Mr. Kennedy can’t say how much a federal marijuana tax will yield or how much the “healing farms” will cost. He says the federal government will purchase the land and take bids from NGOs to run the programs.

With his libertarian distrust of government and health bureaucracies, he acknowledges that a government program — a New Deal for recovery — runs the risk of becoming an inefficiently run, ineffective, and corrupt program that’s impossible to terminate. 

“I think it’s a foundational issue to making these work that they’re funded by the government but are not government run,” Mr. Kennedy says of the “healing farms.” He says they should ideally be “public-private partnerships” that undergo “very rigid auditing.”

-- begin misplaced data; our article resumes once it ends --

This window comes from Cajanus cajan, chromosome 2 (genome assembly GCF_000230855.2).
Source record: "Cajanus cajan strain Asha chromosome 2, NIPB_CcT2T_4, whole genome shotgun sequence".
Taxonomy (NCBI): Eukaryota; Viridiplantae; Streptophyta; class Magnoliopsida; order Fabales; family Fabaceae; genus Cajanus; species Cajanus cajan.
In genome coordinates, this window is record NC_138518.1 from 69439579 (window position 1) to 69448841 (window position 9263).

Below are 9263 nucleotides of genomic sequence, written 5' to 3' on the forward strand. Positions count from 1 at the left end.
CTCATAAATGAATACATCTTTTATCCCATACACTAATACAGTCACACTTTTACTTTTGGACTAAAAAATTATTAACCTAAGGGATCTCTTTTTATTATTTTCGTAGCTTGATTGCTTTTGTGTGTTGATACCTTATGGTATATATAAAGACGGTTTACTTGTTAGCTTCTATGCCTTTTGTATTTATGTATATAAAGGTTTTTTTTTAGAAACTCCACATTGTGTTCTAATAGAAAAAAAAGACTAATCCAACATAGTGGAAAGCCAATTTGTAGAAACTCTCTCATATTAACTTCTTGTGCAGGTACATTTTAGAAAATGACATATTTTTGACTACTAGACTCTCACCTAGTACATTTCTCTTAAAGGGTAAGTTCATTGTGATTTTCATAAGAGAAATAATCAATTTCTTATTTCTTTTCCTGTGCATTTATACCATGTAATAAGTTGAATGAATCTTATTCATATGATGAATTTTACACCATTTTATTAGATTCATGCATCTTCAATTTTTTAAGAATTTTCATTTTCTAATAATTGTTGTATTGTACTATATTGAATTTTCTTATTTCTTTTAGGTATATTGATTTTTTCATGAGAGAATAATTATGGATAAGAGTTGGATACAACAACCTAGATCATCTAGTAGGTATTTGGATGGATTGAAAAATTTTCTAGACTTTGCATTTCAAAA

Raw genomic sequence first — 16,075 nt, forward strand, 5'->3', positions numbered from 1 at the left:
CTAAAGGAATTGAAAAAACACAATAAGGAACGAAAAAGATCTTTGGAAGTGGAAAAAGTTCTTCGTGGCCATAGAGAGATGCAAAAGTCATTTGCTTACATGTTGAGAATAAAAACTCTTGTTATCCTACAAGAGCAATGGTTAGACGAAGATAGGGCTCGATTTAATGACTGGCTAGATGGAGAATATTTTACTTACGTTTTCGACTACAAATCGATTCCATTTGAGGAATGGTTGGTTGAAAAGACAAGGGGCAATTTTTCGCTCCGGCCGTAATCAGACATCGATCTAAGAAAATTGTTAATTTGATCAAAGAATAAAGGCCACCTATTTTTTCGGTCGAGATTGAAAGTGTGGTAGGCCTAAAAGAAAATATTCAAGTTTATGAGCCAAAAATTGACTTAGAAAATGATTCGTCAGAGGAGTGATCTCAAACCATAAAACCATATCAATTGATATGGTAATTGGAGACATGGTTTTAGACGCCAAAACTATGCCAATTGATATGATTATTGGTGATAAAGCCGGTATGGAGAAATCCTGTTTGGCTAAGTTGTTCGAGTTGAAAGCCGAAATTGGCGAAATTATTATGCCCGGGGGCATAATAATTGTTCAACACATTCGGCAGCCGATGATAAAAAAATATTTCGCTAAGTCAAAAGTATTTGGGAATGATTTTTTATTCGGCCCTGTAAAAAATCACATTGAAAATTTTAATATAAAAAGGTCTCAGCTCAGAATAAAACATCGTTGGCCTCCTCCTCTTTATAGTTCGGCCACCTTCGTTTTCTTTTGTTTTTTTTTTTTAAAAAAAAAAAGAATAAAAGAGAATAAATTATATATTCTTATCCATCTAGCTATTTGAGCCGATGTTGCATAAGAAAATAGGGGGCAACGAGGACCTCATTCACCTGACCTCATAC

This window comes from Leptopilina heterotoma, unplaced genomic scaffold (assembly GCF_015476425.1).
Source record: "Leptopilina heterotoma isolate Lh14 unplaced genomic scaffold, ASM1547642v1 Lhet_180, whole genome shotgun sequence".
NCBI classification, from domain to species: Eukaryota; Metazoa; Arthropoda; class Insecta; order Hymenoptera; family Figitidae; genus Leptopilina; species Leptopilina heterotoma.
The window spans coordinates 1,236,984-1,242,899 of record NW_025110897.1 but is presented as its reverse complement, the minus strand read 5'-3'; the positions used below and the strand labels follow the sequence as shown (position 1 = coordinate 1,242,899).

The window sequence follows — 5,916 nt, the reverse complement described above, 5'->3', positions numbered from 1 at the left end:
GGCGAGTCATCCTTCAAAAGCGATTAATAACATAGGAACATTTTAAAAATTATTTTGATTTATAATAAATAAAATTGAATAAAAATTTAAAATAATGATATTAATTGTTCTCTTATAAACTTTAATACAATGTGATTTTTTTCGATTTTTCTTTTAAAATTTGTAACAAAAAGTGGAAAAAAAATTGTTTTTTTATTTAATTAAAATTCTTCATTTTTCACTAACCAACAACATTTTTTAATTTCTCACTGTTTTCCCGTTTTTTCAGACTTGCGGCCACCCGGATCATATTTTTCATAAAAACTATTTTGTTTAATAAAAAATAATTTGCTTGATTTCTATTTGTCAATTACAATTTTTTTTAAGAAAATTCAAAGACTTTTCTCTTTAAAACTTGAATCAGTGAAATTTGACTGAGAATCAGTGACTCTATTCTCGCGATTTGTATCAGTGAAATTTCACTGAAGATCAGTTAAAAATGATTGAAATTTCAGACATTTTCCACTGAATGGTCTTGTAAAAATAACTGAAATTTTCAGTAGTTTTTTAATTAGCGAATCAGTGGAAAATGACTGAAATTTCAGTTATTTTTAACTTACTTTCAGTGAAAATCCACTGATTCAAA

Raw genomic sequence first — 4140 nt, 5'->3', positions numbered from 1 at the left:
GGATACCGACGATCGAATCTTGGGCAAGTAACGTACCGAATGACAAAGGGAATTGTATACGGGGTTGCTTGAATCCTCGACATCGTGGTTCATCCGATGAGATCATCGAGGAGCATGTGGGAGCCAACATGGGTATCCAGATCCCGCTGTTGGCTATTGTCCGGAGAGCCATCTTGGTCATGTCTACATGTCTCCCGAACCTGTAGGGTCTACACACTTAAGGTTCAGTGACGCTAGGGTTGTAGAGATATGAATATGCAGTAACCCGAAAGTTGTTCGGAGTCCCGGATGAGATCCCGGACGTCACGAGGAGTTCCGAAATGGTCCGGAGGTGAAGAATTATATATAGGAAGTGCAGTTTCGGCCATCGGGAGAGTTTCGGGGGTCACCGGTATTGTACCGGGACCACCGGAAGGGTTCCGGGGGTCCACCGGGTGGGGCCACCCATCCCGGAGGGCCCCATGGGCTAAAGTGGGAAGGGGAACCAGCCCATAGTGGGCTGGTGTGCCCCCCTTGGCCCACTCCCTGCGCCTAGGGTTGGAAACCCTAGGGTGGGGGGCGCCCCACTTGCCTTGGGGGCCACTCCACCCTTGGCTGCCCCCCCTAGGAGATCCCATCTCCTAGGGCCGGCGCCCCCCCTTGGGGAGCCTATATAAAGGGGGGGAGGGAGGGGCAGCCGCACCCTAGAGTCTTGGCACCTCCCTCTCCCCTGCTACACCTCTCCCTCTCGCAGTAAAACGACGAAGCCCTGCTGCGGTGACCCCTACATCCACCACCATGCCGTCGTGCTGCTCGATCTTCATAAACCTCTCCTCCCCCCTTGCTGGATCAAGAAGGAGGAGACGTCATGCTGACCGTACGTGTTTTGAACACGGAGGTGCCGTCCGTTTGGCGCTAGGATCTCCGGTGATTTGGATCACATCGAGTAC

Mr. Kennedy may get a chance to talk about his drug policy proposals at a CNN debate later this month — if he qualifies and Mr. Biden and Trump are willing to face him. Those are big if’s. 

Mr. Kennedy is on the ballot in eight states and has collected enough signatures in another 13, according to his campaign. This means he could theoretically win 270 electoral votes, a requirement of CNN.

Mr. Kennedy has filed a complaint with the Federal Elections Commission over CNN’s debate qualification criteria. He says the FEC told a journalist that “presumptive nominee” is not a recognized criteria to skirt ballot requirements.

“If CNN goes forward and uses it as their criteria now that the FEC has said that, they will be making an illegal campaign contribution,” Mr. Kennedy says. “They will be guilty of the same crime that got Michael Cohen locked in jail. I don’t think they’re going to do it.”

The New York Sun